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First misinformation susceptibility test finds ‘very online’ Gen Z and millennials are most vulnerable to fake news

‘Very online’ Gen Z and millennials are most vulnerable to fake news


We’ve talked many times on the podcast about the differences between the various generations and the relative levels of media literacy. A study a few years ago showed that older people were more than 4x more likely to have shared fake news on Facebook than the younger generation.

But the young ‘uns might not be as alright as we’d assumed. A misinformation susceptibility test developed by the University of Cambridge has found that young people are actually more susceptible to fake news, and are worse at identifying false headlines. This runs contrary to the widely-held belief that the more chronologically accomplished among us are less savvy because they haven’t grown up online.

More worryingly, the more ‘online’ the participants were, the less likely they were to be able to tell the real news from misinformation. There are some other fascinating findings, and you can test your own susceptibility (which I’ll be doing during the next baby nap…)


Tipping point in decline of magazines as one large printer remains in UK

All bar one of top-selling titles now printed by London-based Walstead after closure of rival in Liverpool

All bar one of the UK’s top-selling titles are now being printed by Walstead, headquartered in London, the last remaining UK-based operation with the scale to handle them. Liverpool-based Prinovis, which is owned by the German media conglomerate Bertelsmann, told clients in November that it was shutting due to the “significant decline” in the UK magazine market and the soaring cost of paper.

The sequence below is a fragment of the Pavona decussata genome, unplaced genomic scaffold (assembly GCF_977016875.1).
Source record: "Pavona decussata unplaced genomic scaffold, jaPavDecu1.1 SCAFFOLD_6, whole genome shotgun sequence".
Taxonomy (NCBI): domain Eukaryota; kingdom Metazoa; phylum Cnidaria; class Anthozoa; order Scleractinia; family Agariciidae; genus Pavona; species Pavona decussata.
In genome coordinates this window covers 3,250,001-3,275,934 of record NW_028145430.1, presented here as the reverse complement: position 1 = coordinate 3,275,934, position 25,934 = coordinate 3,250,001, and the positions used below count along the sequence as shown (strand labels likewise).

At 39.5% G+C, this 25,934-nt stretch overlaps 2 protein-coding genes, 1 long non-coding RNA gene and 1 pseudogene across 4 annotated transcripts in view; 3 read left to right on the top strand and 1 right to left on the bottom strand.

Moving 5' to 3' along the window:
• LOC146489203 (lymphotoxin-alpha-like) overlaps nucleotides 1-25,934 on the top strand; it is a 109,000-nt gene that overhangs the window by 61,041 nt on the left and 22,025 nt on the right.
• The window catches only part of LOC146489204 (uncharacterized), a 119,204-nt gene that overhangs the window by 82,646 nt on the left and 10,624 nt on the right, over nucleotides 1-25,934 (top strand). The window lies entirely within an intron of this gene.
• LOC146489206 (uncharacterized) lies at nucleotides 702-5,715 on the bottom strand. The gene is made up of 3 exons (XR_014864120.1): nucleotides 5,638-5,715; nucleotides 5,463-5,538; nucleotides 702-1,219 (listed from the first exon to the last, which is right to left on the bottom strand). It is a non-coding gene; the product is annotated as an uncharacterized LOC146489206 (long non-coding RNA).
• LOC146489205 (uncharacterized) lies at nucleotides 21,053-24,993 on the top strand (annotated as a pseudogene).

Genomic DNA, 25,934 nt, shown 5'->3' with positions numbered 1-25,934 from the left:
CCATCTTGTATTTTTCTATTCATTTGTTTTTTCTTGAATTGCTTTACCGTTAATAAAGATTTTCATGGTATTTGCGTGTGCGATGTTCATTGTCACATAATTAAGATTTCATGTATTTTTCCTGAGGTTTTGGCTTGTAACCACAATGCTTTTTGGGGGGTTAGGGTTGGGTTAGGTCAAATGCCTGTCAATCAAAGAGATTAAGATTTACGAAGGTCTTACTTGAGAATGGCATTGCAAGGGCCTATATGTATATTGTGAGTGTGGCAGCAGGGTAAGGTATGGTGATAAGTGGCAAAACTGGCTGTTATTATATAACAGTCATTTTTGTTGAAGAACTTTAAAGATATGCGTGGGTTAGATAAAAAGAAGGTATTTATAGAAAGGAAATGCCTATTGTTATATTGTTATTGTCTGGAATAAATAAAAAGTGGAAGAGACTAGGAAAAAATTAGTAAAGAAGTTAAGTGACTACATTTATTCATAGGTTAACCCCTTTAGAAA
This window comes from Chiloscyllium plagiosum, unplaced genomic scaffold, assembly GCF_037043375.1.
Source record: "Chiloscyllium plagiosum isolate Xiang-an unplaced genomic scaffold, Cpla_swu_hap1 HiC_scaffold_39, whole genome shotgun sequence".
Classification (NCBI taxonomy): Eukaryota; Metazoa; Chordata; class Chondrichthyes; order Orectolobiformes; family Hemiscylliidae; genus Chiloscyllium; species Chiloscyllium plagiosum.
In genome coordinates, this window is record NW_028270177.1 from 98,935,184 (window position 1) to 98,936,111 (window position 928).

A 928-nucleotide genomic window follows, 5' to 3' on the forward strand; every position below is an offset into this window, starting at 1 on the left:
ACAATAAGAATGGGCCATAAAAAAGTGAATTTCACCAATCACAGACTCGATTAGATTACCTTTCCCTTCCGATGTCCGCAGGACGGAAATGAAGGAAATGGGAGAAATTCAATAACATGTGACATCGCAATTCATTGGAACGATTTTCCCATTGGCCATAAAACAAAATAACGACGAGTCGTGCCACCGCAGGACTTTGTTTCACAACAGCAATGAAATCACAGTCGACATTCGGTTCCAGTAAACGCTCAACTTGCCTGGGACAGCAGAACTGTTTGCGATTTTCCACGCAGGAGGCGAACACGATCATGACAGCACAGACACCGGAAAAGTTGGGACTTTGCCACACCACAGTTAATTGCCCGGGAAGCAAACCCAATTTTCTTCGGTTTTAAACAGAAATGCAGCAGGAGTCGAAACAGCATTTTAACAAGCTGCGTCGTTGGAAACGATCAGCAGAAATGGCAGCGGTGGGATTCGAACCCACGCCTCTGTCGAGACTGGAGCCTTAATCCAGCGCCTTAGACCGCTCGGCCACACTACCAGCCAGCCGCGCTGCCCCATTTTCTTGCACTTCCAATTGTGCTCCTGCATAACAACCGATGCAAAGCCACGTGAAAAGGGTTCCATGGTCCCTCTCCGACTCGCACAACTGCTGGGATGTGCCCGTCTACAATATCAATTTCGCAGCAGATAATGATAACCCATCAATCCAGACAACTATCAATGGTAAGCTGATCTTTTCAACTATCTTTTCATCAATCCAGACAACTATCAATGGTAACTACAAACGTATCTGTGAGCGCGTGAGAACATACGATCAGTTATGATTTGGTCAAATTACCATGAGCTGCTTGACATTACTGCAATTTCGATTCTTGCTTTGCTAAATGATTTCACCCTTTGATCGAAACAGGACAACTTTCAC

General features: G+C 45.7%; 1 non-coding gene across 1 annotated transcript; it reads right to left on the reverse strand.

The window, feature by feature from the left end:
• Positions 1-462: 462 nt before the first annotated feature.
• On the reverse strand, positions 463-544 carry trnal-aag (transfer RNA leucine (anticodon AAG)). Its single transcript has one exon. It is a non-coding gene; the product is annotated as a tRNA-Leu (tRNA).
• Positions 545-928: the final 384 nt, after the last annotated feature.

Fake journalist profiles used to launch Bournemouth Observer

HTFP probe also raises questions over AI content

Good GRIEF. The Bournemouth Observer, which claims to be a new independent title serving Bournemouth, Poole and Christchurch, has been launched with a bunch of fake journalist profiles. Not only that, it looks like it may be using AI generated content to report on ‘incidents’ in the area after police said they couldn’t find records of what was being reported by the site. Kudos to HTFP for being on the ball with this.


Big news publishers look to team up to address impact of AI

New York Times, Wall Street Journal parent News Corp and Dotdash Meredith owner IAC are among companies discussing forming a coalition.

Several large news and magazine publishers are discussing the formation of a coalition to address the impact of AI on the industry. It’s always good to see collaboration especially when faced with threats like this (see above!) but I can’t help feeling that the horse has very much bolted in this scenario.

More from Media Voices


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Amy Kean explains why media businesses struggle to differentiate themselves, and why we need more ‘weirdos’ in the industry.


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